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Soft Decline vs Hard Declines

We were discussing Result Codes (aka. Response Codes) during a call today. We were discussing both “Soft” and “Hard” Declines and the differences of them in the context of reviewing a payment interface and which transactions could be Store-and-Forwarded (‘SAF’).

Result codes are returned in Field or Data Element 39 in an ISO-8583 message.

We use the term “Soft” decline when a subsequent transaction request containing the same pertient information could recieve a different result.

These typically occur from a transient system issue or payment network issue and are  temporary in nature.

Examples of some result codes that come to mind:

  • “19″ Re-Enter Transaction
  • “91″ Issuer Unavailable or Switch Inoperative
  • “96″ System Malfunction or System Error

Hard declines contrast from Soft declines in that on a subsequent transation request, the responses are repeatable; you will recieve the same result.

Idempotent Transactions

We recently were talking a lot about reversals this week in the OLS HQ, especially time-out reversals. Andy even mentioned his ever so famous “Refunds are not Reversals” So I was happy we were talking about reversals and not refunds ;)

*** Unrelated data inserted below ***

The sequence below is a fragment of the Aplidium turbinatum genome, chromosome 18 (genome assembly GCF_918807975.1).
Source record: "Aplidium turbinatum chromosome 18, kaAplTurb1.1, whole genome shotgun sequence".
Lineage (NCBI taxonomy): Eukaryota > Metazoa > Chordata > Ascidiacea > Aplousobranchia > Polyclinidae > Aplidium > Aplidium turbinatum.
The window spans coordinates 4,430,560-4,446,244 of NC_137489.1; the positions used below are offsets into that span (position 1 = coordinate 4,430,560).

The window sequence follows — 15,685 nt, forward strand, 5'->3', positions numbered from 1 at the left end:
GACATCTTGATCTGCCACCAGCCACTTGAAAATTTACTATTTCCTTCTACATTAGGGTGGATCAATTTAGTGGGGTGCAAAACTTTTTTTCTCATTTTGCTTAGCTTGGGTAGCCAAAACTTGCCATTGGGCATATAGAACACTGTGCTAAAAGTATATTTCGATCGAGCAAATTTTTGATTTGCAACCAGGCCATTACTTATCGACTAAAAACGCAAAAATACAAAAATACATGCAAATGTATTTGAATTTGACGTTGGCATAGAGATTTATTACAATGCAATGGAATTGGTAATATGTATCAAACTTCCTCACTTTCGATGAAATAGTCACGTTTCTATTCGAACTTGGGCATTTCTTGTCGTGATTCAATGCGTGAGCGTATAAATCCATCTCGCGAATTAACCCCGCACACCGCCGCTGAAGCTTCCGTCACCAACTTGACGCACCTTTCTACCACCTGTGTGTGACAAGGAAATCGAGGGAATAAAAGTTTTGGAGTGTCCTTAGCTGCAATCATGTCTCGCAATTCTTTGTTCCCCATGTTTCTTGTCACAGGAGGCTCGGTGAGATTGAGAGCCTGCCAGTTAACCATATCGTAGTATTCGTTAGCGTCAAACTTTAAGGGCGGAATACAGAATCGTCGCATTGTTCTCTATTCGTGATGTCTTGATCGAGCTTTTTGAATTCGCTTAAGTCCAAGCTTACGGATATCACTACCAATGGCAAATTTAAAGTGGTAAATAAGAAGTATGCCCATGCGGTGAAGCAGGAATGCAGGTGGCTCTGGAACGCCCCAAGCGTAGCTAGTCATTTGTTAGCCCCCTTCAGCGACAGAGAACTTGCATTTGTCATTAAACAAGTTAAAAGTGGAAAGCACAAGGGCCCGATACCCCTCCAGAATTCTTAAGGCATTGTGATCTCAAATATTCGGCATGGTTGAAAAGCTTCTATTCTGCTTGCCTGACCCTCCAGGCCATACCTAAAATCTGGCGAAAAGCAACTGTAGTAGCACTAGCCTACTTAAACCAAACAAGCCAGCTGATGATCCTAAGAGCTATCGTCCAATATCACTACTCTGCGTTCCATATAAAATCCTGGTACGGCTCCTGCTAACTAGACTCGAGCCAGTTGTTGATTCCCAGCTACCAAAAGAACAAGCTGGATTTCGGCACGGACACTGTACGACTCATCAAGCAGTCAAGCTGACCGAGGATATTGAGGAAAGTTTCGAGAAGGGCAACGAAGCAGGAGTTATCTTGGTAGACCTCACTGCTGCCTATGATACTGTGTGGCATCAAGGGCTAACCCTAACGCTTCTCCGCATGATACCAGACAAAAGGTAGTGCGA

Situation: What happens if you send a financial transaction to a payment system and we don’t get a response back? You are obligated to reverse it and keep on trying to reverse it (reversals are normally Store-and-Forwared (SAF) until you get a response back that the reversal was accepted.

You would be surprised how many implementations of payment software do not implement this important step, a disaster of not performing this is duplicate charges to cardholders during system or communication issues. This needs be be implemented in each path of a transaction. Terminal to Gateway, Gateway to Switch, Switch to EndPoint. for example. Many applications get-by, by ignoring reversals on Credit product types where cardholder have large open-to-buys and on Authorization Only Transaction Types. Reversal for Debit and and other financial transaction sets are a must.